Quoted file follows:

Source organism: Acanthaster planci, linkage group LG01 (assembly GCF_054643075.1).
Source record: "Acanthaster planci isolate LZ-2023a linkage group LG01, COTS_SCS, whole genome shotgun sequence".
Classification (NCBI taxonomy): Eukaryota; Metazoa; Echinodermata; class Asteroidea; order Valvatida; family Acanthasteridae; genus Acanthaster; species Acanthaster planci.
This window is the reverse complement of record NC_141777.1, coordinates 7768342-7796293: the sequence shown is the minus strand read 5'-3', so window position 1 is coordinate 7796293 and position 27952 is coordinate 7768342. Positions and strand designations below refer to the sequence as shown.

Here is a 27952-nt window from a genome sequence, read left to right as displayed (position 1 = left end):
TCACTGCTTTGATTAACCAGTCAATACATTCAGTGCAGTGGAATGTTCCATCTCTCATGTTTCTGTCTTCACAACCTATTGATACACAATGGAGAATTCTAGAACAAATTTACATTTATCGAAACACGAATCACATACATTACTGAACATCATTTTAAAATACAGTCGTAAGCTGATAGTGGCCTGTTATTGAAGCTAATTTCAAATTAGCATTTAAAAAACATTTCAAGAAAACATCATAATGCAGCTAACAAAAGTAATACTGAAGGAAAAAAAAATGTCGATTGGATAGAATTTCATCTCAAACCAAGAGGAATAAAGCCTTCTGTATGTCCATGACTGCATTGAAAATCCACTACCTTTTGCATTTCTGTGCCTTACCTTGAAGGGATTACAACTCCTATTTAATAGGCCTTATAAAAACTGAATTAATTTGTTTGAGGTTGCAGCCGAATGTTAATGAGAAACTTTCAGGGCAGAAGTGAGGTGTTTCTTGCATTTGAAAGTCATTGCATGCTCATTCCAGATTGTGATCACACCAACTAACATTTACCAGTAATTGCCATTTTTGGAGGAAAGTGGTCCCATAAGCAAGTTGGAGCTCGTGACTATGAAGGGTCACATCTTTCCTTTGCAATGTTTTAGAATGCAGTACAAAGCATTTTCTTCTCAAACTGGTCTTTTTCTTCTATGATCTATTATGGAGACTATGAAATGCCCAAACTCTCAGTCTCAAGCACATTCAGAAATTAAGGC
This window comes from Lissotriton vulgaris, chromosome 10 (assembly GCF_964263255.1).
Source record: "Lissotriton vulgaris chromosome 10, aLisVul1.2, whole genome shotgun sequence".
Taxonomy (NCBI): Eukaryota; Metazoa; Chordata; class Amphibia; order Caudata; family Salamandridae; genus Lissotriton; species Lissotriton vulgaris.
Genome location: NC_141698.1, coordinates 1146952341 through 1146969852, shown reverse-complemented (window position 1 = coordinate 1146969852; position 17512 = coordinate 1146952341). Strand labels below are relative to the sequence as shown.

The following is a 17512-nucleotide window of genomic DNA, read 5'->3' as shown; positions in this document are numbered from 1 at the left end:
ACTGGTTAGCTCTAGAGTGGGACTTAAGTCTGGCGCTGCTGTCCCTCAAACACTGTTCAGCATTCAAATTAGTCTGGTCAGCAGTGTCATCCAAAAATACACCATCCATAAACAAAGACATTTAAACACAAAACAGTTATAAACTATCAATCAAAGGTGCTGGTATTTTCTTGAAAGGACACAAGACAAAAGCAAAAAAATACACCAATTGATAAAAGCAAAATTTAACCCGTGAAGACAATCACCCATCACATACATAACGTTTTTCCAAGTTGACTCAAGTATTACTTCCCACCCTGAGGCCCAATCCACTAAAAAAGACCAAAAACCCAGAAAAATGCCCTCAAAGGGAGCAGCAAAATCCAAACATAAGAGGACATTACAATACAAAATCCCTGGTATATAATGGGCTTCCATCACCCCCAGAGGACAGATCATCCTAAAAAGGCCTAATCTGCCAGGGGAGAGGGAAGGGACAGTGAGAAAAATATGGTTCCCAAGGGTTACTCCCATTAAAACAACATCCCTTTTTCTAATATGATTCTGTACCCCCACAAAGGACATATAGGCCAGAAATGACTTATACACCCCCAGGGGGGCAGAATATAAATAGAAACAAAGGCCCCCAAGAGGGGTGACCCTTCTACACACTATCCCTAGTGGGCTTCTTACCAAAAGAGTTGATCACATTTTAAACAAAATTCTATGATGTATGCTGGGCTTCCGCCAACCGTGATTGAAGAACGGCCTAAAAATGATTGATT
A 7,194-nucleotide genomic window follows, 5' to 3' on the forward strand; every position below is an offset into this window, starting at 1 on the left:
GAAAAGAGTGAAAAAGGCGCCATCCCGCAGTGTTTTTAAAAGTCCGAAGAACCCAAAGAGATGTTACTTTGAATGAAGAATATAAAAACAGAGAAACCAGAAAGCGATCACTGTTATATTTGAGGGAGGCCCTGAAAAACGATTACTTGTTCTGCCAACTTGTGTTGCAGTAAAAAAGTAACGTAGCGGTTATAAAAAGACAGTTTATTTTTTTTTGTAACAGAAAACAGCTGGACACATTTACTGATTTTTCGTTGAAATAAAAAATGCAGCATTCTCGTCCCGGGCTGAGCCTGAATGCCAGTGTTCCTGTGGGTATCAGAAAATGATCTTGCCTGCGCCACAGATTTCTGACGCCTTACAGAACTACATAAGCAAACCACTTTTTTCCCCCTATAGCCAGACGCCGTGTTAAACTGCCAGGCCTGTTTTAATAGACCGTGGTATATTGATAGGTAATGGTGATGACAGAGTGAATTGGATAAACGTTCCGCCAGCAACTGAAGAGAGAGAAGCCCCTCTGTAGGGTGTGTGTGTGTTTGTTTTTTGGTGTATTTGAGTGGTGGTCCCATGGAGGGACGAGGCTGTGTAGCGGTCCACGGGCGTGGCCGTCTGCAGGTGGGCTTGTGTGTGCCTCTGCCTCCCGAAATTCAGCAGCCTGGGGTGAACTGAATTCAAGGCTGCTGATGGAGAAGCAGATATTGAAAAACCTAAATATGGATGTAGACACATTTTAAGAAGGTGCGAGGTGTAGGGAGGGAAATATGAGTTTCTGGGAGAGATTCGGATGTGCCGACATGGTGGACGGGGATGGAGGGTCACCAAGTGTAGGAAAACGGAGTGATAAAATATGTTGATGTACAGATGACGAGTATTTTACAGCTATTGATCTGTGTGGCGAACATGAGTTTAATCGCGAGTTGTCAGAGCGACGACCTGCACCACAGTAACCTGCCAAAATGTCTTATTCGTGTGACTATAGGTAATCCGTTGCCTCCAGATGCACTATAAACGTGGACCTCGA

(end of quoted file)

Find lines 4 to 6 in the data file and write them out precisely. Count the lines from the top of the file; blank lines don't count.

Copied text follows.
This window is the reverse complement of record NC_141777.1, coordinates 7768342-7796293: the sequence shown is the minus strand read 5'-3', so window position 1 is coordinate 7796293 and position 27952 is coordinate 7768342. Positions and strand designations below refer to the sequence as shown.

Here is a 27952-nt window from a genome sequence, read left to right as displayed (position 1 = left end):
TCACTGCTTTGATTAACCAGTCAATACATTCAGTGCAGTGGAATGTTCCATCTCTCATGTTTCTGTCTTCACAACCTATTGATACACAATGGAGAATTCTAGAACAAATTTACATTTATCGAAACACGAATCACATACATTACTGAACATCATTTTAAAATACAGTCGTAAGCTGATAGTGGCCTGTTATTGAAGCTAATTTCAAATTAGCATTTAAAAAACATTTCAAGAAAACATCATAATGCAGCTAACAAAAGTAATACTGAAGGAAAAAAAAATGTCGATTGGATAGAATTTCATCTCAAACCAAGAGGAATAAAGCCTTCTGTATGTCCATGACTGCATTGAAAATCCACTACCTTTTGCATTTCTGTGCCTTACCTTGAAGGGATTACAACTCCTATTTAATAGGCCTTATAAAAACTGAATTAATTTGTTTGAGGTTGCAGCCGAATGTTAATGAGAAACTTTCAGGGCAGAAGTGAGGTGTTTCTTGCATTTGAAAGTCATTGCATGCTCATTCCAGATTGTGATCACACCAACTAACATTTACCAGTAATTGCCATTTTTGGAGGAAAGTGGTCCCATAAGCAAGTTGGAGCTCGTGACTATGAAGGGTCACATCTTTCCTTTGCAATGTTTTAGAATGCAGTACAAAGCATTTTCTTCTCAAACTGGTCTTTTTCTTCTATGATCTATTATGGAGACTATGAAATGCCCAAACTCTCAGTCTCAAGCACATTCAGAAATTAAGGC